As a final incentive,  “in late 2020, the Department of Health and Human Services Office of the Inspector General issued a special fraud alert highlighting concerns … in connection with speaker programs.” The Office of the Inspector General warned both companies and health care professionals that such arrangements may, under certain circumstances, violate antikickback statutes.”

My take (from the report): “At a minimum, health care clinicians should be cognizant of the techniques used to attempt to alter their behavior and guard against them.”

Related blog posts:

“How Can You Tell If You Have Good-Quality Health Care?”

The blog title is a quote from Avedis Donabedian, a pioneer in the study of health care quality.

L Rosenbaum. NEJM 2022; 386: 1663-1667. Reassessing Quality Assessment — The Flawed System for Fixing a Flawed System

Background -Cost: “The Centers for Medicare and Medicaid Services (CMS) spent about $1.3 billion on measure development and maintenance between 2008 and 2018.3 Hospitals’ QI investments vary with their size, but data from the National Academy of Medicine suggest that health systems each employ 50 to 100 people for $3.5 million to $12 million per year to support measurement efforts…[and] if good care is the goal, the greatest cost of all this activity may be wasted time.”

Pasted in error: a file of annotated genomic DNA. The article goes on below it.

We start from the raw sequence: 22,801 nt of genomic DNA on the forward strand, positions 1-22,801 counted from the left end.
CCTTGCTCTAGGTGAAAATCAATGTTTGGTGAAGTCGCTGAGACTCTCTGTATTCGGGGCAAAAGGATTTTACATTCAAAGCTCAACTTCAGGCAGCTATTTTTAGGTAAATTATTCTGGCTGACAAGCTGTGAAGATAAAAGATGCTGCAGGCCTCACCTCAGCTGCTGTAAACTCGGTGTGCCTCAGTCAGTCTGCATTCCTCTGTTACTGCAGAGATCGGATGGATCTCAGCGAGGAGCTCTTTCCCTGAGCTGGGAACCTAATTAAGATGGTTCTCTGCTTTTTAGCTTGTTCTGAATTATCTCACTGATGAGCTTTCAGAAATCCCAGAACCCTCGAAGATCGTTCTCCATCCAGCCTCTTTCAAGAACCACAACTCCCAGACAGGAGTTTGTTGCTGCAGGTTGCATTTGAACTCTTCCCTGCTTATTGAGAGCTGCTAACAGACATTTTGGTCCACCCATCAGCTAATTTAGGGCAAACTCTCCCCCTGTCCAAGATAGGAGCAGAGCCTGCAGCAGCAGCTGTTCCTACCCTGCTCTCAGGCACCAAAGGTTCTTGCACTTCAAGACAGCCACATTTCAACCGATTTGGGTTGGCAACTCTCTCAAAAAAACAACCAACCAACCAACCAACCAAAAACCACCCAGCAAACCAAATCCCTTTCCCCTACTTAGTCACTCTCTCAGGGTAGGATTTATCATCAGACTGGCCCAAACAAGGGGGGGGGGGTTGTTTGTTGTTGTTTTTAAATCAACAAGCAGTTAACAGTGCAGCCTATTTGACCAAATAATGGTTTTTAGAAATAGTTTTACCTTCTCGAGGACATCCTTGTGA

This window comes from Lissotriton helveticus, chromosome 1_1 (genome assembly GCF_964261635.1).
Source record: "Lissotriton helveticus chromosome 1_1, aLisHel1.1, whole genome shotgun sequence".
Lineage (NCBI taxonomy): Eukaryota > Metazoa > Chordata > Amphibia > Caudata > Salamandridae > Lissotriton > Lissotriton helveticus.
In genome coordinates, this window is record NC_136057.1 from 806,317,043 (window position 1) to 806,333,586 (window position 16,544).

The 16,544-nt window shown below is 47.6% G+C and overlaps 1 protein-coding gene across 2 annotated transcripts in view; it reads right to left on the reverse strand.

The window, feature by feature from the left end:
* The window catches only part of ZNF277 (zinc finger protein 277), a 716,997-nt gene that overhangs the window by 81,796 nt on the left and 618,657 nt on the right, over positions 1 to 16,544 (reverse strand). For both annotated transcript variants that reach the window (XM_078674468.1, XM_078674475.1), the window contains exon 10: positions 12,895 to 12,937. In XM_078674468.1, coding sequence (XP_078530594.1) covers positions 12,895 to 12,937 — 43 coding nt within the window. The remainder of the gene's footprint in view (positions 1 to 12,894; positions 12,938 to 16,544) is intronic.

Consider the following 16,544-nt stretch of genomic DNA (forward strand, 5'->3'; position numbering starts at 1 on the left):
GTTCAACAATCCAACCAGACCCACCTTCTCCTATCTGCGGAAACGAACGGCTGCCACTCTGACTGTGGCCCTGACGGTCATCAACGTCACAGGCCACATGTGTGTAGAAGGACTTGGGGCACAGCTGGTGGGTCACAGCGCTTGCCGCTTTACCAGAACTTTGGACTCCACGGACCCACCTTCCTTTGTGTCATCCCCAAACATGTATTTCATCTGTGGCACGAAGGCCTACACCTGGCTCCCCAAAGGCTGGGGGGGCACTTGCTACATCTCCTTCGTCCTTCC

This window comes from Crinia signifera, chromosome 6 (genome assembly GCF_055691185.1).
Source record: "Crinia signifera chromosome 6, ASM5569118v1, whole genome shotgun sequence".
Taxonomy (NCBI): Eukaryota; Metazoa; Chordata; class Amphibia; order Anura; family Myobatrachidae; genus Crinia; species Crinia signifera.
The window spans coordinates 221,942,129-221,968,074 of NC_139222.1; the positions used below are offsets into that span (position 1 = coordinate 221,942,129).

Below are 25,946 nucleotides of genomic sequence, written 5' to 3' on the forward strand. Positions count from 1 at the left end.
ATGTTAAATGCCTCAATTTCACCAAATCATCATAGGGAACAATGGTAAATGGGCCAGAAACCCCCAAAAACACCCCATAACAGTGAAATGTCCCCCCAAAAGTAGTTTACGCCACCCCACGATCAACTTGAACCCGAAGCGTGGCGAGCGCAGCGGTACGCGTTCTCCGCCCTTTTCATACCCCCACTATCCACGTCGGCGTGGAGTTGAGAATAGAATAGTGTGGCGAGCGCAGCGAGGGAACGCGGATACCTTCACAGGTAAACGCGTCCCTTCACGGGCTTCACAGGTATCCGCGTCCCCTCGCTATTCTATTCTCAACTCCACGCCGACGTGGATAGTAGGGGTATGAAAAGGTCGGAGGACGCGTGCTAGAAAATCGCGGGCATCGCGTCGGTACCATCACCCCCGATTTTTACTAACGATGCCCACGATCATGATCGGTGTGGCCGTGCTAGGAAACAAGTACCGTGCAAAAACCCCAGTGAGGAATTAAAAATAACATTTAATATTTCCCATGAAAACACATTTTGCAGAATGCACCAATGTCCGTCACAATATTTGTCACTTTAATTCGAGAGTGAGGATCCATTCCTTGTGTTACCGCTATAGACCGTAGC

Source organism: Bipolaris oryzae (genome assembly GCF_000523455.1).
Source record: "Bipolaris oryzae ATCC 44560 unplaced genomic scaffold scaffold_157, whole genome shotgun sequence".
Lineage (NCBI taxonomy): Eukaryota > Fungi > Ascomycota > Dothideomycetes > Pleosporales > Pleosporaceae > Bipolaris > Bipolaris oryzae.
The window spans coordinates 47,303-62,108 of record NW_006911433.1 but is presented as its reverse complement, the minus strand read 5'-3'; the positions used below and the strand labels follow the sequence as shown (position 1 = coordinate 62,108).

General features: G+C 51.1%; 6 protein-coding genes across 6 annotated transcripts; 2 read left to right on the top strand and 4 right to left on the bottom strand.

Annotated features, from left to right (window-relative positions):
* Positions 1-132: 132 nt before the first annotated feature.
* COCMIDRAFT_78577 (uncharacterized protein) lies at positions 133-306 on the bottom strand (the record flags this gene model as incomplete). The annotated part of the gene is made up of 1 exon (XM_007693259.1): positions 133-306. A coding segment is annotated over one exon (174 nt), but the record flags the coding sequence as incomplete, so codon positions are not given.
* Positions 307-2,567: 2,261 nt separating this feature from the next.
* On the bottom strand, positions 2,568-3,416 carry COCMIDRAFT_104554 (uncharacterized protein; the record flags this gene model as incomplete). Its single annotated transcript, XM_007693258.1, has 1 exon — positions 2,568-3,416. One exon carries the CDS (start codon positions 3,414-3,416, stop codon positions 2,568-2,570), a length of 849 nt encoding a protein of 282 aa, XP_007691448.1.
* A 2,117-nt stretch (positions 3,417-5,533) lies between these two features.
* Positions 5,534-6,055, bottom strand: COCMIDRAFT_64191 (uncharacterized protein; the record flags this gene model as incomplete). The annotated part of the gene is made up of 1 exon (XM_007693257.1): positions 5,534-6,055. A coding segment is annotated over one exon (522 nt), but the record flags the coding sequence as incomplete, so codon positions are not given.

Key points:

  • It is hard to know if health care quality is improving after early successes in “reducing nosocomial infections,8,9 improving surgical outcomes,10 and improving processes of care for patients with pneumonia, heart failure, or myocardial infarction.”
  • One study found only 37% of CMS’s Merit-Based Incentive Payment System for internal medicine were valid.
  • “Once a measure is implemented and tied to a financial incentive, an entire industry arises to boost organizations’ scores on that measure… a tremendous amount of resources are directed toward the appearance of quality rather than its substance… QI has become more a box-checking exercise for billing purposes than a meaningful act to improve care.”
  • Even if QI measures are important, there has not been adequate “consideration of whether the movement’s costs are justified by its benefits.”
  • Lost in the grumbling: “doctors want the best care for their patients.” However, there are considerable documentation burdens tied to demonstrating quality.
  • “Using internal performance standards to motivate better care — which many physicians embrace — differs starkly from using external financial incentives to improve quality.”
  • Quality metrics remain hampered by faulty risk adjustment.

Paradoxical Effects of Quality Improvement Efforts